Superfood Apples

Many thanks to KosmicKoala, of Instagram, for inspiring me to take her wonderful recipe and expanding it to make to these: ‘superfood apples’.

There have been a few moments throughout my vegan journey, that I’ve lamented the sugary and processed munchies of the autumn season. While the list of food items is short, they still have had a substantial grip on my seasonal palate. I was able to make great modifications and updates to my favorite traditionally unhealthy treats and dishes, but I just couldn’t dig deep enough to find the creative energy to address my hunkering for a caramel apple. As I recall eating a regular caramel apple, it always ended with my tongue struggling to get the sugary artificial toffee-like paste off the roof of your month. Ahhhh, the memories.  I know you are thinking, why would I want to recreate that experience? But it was never the texture I was enthralled with; it was the sharp contrasting taste of a tart apple, sweet buttery toffee, and the flavor of the nutty combo of peanuts and almonds.

I stayed pretty close to Sara's original recipe, but adjusted some ingredients for an added flare. I used roasted macadamia nut butter instead of almond butter; I also substituted out the almond milk for pecan milk, and lastly I decided to add a spiced chai dimension, by using my favorite DoTerra essential oil chai blend. [stay tuned for that oil recipe blend] Some things to note ahead of time, this recipe creates a softer ‘caramel’. So it’s best to refrigerate the coated apples for at least 30 minutes prior to adding the toppings. To keep my sweet tooth in check, I also decided to use the smaller organic fuji apples. But you can definitely use any size and any type of apple of your choice.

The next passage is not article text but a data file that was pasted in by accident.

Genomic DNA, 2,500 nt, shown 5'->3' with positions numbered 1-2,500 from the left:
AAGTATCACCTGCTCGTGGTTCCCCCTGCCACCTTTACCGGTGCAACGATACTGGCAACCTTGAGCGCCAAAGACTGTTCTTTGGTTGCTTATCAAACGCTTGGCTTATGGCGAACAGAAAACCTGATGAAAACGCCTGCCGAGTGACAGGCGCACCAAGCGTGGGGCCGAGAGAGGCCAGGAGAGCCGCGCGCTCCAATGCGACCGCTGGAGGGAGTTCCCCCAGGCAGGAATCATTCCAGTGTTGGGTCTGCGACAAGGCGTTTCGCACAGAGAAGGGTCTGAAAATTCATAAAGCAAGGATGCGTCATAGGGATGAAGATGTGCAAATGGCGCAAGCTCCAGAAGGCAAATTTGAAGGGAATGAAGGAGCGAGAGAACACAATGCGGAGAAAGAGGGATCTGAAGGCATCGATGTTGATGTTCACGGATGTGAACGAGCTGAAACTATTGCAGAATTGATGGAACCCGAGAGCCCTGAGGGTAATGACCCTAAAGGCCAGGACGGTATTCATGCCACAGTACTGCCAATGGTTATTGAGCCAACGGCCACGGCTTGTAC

If you make this recipe or one similar, please leave a comment below.

Happy Apple Candying!

Ingredients:

-       1 ½ cup of soaked dates

-       ¾ cup pecan milk (or whatever nut/seed milk on hand)

-       ¼ cup roasted macadamia nut butter (again, whatever nut better you have on hand)

-       2 tbsp coconut oil (melted)

-       1 tbsp lemon juice

-       1 tsp vanilla extract (1/2 vanilla bean scrapped)

-       2 tsp cinnamon

-       1 tsp ginger

-       ½ tsp nutmeg

-       ¼ tsp cardamom

-       pinch of ground cloves

-       pinch of sea salt

toppings:

-       ¼ cup goji berries

-       ¼ cup shredded coconut

-       3 tbsp of hemp seeds

-       ¼ cup pecan pieces

-       sprinkle of cinnamon and vanilla bean flakes

Directions:

Clean and dry apples well and set aside. Process the dates down first using a food process. Get it as smooth as possible before adding any other ingredients. Next add milk, nut better, and lemon juice. Continue to process down until it’s nice and smooth, and possibly a bit too thick. Add all remaining ingredients, except coconut oil. Once the mixture is smooth and there aren’t large noticeable pieces of dates, then add the coconut oil to a running food processor.

Place skewers or sticks through apples before covering with caramel sauce. Coat well and refrigerate for at least 30minutes.

For the toppings, use the pulse button 5 to 6 times to break down the individual toppings into small pieces, mainly the nuts and goji berries.  Don’t mix toppings before they are processed down. The goji berries can ‘gum’ up the processor and make a mess of the other ingredients. Spread out your toppings on a sheet of parchment paper. Gently roll coated apples through toppings; or scoop spoonful of toppings and sprinkle heavily around apples. When completely covered, place the covered apples back into the refrigerator. 

Mini Jack Fruit Tacos